+   +       +              +          +         +          +

Figure 2: MAMS call flow

Figure 2 illustrates the MAMS signaling mechanism for negotiation of network paths and flow protocols between the client and the network. In this example scenario, the client is connected to two networks (say LTE and WiFi).

  1. UE connects to network 1 and gets an IP address assigned by network 1.
  2. CCM communicates with NCM functional element via the network 1 connection and exchanges capabilities and parameters for MAMS operation. Note: The NCM credentials (e.g. NCM IP Address) can be made known to the UE by pre-provisioning.
  3. Client sets up connection with network 2 and gets an IP address assigned by network 2.
  4. CCM and NCM negotiate capabilities and parameters for establishment of network paths, which are then used to configure user plane functions N-MADP at the network and C-MADP at the client.

    4a. CCM and NCM negotiate network paths, flow routing and aggregation protocols, and related parameters.

    4b. NCM communicates with the N-MADP to exchange and configure flow aggregation protocols, policies and parameters in alignment with those negotiated with the CCM.

    4c. CCM communicates with the C-MADP to exchange and configure flow aggregation protocols, policies and parameters in alignment with those negotiated with the NCM.

  5. C-MADP and N-MADP establish the user plane paths, e.g. using IKE [RFC7296] signaling, based on the negotiated flow aggregation protocols and parameters specified by NCM.

CCM and NCM can further exchange messages containing access link measurements for link maintenance by the NCM. NCM evaluates the link conditions in the UL and DL across LTE and WiFi, based on link measurements reported by CCM and/or link probing techniques and determines the UL and DL user data distribution policy. NCM and CCM also negotiate application level policies for categorizing applications, e.g. based on DSCP, Destination IP address, and determining which of the available network paths, needs to be used for transporting data of that category of applications. NCM configures N-MADP and CCM configures C-MADP based on the negotiated application policies. CCM may apply local application policies, in addition to the application policy conveyed by the NCM.

10. Implementation considerations

MAMS builds on commonly available functions available on terminal devices that can be delivered as a software update over the popular end-user device operating systems, enabling rapid deployment and addressing the large deployed device base.

11. Applicability to Mobile Edge Computing

Mobile edge computing (MEC) is an access-edge cloud platform being standardized at ETSI, whose initial focus was to improve quality of experience by leveraging intelligence at cellular (e.g. 3GPP technologies like LTE) access edge, and the scope is now being extended to support access technologies beyond 3GPP. This applicability of the framework described in this document to the MEC platform has been evaluated and tested in different network configurations.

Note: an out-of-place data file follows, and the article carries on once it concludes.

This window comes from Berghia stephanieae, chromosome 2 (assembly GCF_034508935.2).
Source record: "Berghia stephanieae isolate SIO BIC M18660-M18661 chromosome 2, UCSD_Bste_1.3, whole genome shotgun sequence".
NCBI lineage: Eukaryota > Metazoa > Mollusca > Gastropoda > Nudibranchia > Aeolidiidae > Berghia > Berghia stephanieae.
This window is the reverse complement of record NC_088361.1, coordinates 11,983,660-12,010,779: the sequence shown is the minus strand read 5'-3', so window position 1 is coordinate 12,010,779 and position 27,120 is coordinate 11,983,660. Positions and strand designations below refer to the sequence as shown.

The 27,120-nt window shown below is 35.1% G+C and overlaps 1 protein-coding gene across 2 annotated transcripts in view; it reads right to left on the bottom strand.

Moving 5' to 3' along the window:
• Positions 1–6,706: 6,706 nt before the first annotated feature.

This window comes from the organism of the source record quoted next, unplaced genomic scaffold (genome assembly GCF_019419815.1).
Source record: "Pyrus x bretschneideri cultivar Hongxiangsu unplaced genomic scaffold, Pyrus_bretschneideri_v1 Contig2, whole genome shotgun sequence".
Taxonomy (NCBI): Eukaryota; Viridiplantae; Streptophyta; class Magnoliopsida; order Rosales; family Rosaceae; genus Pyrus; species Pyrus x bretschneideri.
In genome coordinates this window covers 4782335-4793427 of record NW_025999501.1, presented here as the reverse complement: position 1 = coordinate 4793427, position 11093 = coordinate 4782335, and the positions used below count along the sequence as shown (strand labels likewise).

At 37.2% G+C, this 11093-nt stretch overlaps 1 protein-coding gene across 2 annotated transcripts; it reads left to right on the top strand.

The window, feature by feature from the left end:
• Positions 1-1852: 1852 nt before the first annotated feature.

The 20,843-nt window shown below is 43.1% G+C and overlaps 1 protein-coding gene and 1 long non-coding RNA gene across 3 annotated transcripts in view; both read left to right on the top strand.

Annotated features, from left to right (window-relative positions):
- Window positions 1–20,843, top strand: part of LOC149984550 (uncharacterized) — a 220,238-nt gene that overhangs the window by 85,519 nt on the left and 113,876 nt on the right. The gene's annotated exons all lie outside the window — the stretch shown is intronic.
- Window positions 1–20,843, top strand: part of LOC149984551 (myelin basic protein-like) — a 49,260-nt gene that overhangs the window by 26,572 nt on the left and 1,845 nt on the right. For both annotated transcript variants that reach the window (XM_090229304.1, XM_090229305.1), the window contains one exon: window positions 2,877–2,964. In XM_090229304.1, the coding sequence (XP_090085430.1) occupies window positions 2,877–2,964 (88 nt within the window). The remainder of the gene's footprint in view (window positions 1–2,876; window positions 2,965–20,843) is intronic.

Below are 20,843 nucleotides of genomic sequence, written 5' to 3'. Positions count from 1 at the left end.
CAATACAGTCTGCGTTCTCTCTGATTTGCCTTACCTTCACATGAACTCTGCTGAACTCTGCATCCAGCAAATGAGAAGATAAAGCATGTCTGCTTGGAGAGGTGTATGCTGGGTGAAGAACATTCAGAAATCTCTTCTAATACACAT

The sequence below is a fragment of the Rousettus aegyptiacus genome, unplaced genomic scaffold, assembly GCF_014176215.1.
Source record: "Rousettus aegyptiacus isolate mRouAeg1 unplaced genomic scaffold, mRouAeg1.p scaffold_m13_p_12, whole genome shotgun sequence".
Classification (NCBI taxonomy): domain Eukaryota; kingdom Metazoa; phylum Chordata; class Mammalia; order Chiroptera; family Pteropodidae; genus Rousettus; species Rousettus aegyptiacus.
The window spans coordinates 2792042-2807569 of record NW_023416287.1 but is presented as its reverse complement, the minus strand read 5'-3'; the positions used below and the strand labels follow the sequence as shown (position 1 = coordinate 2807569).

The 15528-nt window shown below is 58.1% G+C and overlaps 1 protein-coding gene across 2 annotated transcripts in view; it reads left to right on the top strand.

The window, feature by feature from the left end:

The NCM and N-MADP are hosted on the MEC cloud server that is located in the user plane path at the edge of multi-technology access networks, and in a particular large venue use case at the edge of LTE and Wi-Fi access networks. The NCM and CCM negotiate the network path combinations based on application needs and the necessary user plane protocols to manage the multiple paths. The network conditions reported by the CCM to the NCM is used in addition to Radio Analytics application residing at the MEC to configure the uplink and downlink access paths according to changing radio and congestion conditions.

The aim of these enhancements is to improve the end-user's quality of experience by leveraging the best network path based on application needs and network conditions, and building on the advantages of significantly reduced latency and the dynamic and real-time exposure of radio network information available at the MEC.

12. Security Considerations

This section details the security considerations for the MAMS framework.

12.1. Data and Control plane security

Signaling messages and the user data in MAMS framework rely on the security of the underlying network transport paths. When this cannot be assumed, network connection manager configures use of protocols, like IPsec [RFC4301] [RFC3948], for securing user data and MAMS signaling messages.

13. Contributors

This protocol is the outcome of work by many engineers, not just the authors of this document. In alphabetical order, the contributors to the project are: Barbara Orlandi, Bongho Kim,David Lopez-Perez, Doru Calin, Jonathan Ling, Krishna Pramod A., Lohith Nayak, Michael Scharf.

14. References

14.1. Normative References

[RFC2119] Bradner, S., "Key words for use in RFCs to Indicate Requirement Levels", BCP 14, RFC 2119, DOI 10.17487/RFC2119, March 1997.
[RFC4301] Kent, S. and K. Seo, "Security Architecture for the Internet Protocol", RFC 4301, DOI 10.17487/RFC4301, December 2005.

14.2. Informative References

[RFC3948] Huttunen, A., Swander, B., Volpe, V., DiBurro, L. and M. Stenberg, "UDP Encapsulation of IPsec ESP Packets", RFC 3948, DOI 10.17487/RFC3948, January 2005.
[RFC7296] Kaufman, C., Hoffman, P., Nir, Y., Eronen, P. and T. Kivinen, "Internet Key Exchange Protocol Version 2 (IKEv2)", STD 79, RFC 7296, DOI 10.17487/RFC7296, October 2014.

Authors' Addresses

Satish Kanugovi Nokia EMail:
Subramanian Vasudevan Nokia EMail:
Florin Baboescu Broadcom EMail:
Jing Zhu Intel EMail:
Shuping Peng Huawei EMail:
Julius Mueller AT&T EMail: